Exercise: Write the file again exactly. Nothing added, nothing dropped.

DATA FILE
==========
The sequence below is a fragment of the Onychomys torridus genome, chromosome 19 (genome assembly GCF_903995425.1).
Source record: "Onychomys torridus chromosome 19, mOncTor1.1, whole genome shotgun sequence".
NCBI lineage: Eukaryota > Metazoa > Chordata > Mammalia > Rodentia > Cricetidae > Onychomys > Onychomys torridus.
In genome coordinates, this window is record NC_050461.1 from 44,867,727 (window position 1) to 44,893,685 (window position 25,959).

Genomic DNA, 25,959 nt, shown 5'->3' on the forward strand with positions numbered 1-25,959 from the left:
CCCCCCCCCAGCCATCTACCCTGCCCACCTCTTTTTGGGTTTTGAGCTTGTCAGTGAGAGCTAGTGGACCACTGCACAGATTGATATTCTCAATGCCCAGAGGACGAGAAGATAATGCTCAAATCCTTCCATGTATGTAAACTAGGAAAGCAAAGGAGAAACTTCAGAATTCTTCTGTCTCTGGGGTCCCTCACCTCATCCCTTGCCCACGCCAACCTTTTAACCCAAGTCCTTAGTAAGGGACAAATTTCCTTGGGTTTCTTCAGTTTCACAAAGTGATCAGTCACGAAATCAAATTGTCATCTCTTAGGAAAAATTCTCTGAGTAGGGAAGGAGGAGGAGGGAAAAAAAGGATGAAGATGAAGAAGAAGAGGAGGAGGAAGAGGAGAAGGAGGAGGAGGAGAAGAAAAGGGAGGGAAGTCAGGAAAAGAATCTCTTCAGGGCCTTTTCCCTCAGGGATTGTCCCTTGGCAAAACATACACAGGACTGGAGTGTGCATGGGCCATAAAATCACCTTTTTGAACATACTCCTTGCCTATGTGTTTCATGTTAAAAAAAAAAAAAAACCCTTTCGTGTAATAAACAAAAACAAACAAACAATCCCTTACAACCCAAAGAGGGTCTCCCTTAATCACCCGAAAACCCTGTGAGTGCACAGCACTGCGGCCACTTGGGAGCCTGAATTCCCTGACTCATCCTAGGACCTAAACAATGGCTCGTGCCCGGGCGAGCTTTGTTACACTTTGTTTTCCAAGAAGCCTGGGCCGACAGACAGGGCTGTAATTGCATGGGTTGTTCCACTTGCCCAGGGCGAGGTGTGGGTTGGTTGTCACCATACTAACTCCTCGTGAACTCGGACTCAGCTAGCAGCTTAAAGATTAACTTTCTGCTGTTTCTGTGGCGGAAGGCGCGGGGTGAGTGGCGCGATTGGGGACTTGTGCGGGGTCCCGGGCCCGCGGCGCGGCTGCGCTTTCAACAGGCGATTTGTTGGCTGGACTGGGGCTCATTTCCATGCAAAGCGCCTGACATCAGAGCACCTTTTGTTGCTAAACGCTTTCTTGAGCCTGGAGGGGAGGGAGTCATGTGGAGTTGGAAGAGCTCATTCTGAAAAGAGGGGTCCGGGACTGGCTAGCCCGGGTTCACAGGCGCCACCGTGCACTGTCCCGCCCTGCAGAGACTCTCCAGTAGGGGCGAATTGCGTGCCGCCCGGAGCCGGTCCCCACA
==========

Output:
The sequence below is a fragment of the Onychomys torridus genome, chromosome 19 (genome assembly GCF_903995425.1).
Source record: "Onychomys torridus chromosome 19, mOncTor1.1, whole genome shotgun sequence".
NCBI lineage: Eukaryota > Metazoa > Chordata > Mammalia > Rodentia > Cricetidae > Onychomys > Onychomys torridus.
In genome coordinates, this window is record NC_050461.1 from 44,867,727 (window position 1) to 44,893,685 (window position 25,959).

Genomic DNA, 25,959 nt, shown 5'->3' on the forward strand with positions numbered 1-25,959 from the left:
CCCCCCCCCAGCCATCTACCCTGCCCACCTCTTTTTGGGTTTTGAGCTTGTCAGTGAGAGCTAGTGGACCACTGCACAGATTGATATTCTCAATGCCCAGAGGACGAGAAGATAATGCTCAAATCCTTCCATGTATGTAAACTAGGAAAGCAAAGGAGAAACTTCAGAATTCTTCTGTCTCTGGGGTCCCTCACCTCATCCCTTGCCCACGCCAACCTTTTAACCCAAGTCCTTAGTAAGGGACAAATTTCCTTGGGTTTCTTCAGTTTCACAAAGTGATCAGTCACGAAATCAAATTGTCATCTCTTAGGAAAAATTCTCTGAGTAGGGAAGGAGGAGGAGGGAAAAAAAGGATGAAGATGAAGAAGAAGAGGAGGAGGAAGAGGAGAAGGAGGAGGAGGAGAAGAAAAGGGAGGGAAGTCAGGAAAAGAATCTCTTCAGGGCCTTTTCCCTCAGGGATTGTCCCTTGGCAAAACATACACAGGACTGGAGTGTGCATGGGCCATAAAATCACCTTTTTGAACATACTCCTTGCCTATGTGTTTCATGTTAAAAAAAAAAAAAAACCCTTTCGTGTAATAAACAAAAACAAACAAACAATCCCTTACAACCCAAAGAGGGTCTCCCTTAATCACCCGAAAACCCTGTGAGTGCACAGCACTGCGGCCACTTGGGAGCCTGAATTCCCTGACTCATCCTAGGACCTAAACAATGGCTCGTGCCCGGGCGAGCTTTGTTACACTTTGTTTTCCAAGAAGCCTGGGCCGACAGACAGGGCTGTAATTGCATGGGTTGTTCCACTTGCCCAGGGCGAGGTGTGGGTTGGTTGTCACCATACTAACTCCTCGTGAACTCGGACTCAGCTAGCAGCTTAAAGATTAACTTTCTGCTGTTTCTGTGGCGGAAGGCGCGGGGTGAGTGGCGCGATTGGGGACTTGTGCGGGGTCCCGGGCCCGCGGCGCGGCTGCGCTTTCAACAGGCGATTTGTTGGCTGGACTGGGGCTCATTTCCATGCAAAGCGCCTGACATCAGAGCACCTTTTGTTGCTAAACGCTTTCTTGAGCCTGGAGGGGAGGGAGTCATGTGGAGTTGGAAGAGCTCATTCTGAAAAGAGGGGTCCGGGACTGGCTAGCCCGGGTTCACAGGCGCCACCGTGCACTGTCCCGCCCTGCAGAGACTCTCCAGTAGGGGCGAATTGCGTGCCGCCCGGAGCCGGTCCCCACA